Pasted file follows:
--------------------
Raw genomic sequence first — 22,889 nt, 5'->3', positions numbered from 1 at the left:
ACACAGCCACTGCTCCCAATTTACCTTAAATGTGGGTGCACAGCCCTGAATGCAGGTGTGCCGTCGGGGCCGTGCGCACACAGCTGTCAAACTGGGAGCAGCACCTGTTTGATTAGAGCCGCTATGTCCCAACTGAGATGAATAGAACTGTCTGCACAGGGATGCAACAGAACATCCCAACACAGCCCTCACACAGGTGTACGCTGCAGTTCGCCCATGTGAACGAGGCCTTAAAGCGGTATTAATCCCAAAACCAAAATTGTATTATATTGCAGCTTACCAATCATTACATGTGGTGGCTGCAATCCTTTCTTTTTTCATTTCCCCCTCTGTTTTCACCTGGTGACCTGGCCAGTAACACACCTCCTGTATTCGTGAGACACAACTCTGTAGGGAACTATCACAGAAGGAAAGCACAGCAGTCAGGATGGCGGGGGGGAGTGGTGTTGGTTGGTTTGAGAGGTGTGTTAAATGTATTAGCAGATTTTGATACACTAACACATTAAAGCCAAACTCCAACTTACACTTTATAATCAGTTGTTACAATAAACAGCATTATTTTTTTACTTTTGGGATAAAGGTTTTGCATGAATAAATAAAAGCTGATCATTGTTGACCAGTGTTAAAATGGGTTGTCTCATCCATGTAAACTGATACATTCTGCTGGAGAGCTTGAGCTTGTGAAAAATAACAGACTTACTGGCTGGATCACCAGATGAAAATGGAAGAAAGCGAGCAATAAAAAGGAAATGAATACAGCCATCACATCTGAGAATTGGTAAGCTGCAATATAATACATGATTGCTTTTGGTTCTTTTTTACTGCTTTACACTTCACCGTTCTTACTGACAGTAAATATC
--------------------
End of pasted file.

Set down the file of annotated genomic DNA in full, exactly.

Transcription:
Raw genomic sequence first — 22,889 nt, 5'->3', positions numbered from 1 at the left:
ACACAGCCACTGCTCCCAATTTACCTTAAATGTGGGTGCACAGCCCTGAATGCAGGTGTGCCGTCGGGGCCGTGCGCACACAGCTGTCAAACTGGGAGCAGCACCTGTTTGATTAGAGCCGCTATGTCCCAACTGAGATGAATAGAACTGTCTGCACAGGGATGCAACAGAACATCCCAACACAGCCCTCACACAGGTGTACGCTGCAGTTCGCCCATGTGAACGAGGCCTTAAAGCGGTATTAATCCCAAAACCAAAATTGTATTATATTGCAGCTTACCAATCATTACATGTGGTGGCTGCAATCCTTTCTTTTTTCATTTCCCCCTCTGTTTTCACCTGGTGACCTGGCCAGTAACACACCTCCTGTATTCGTGAGACACAACTCTGTAGGGAACTATCACAGAAGGAAAGCACAGCAGTCAGGATGGCGGGGGGGAGTGGTGTTGGTTGGTTTGAGAGGTGTGTTAAATGTATTAGCAGATTTTGATACACTAACACATTAAAGCCAAACTCCAACTTACACTTTATAATCAGTTGTTACAATAAACAGCATTATTTTTTTACTTTTGGGATAAAGGTTTTGCATGAATAAATAAAAGCTGATCATTGTTGACCAGTGTTAAAATGGGTTGTCTCATCCATGTAAACTGATACATTCTGCTGGAGAGCTTGAGCTTGTGAAAAATAACAGACTTACTGGCTGGATCACCAGATGAAAATGGAAGAAAGCGAGCAATAAAAAGGAAATGAATACAGCCATCACATCTGAGAATTGGTAAGCTGCAATATAATACATGATTGCTTTTGGTTCTTTTTTACTGCTTTACACTTCACCGTTCTTACTGACAGTAAATATC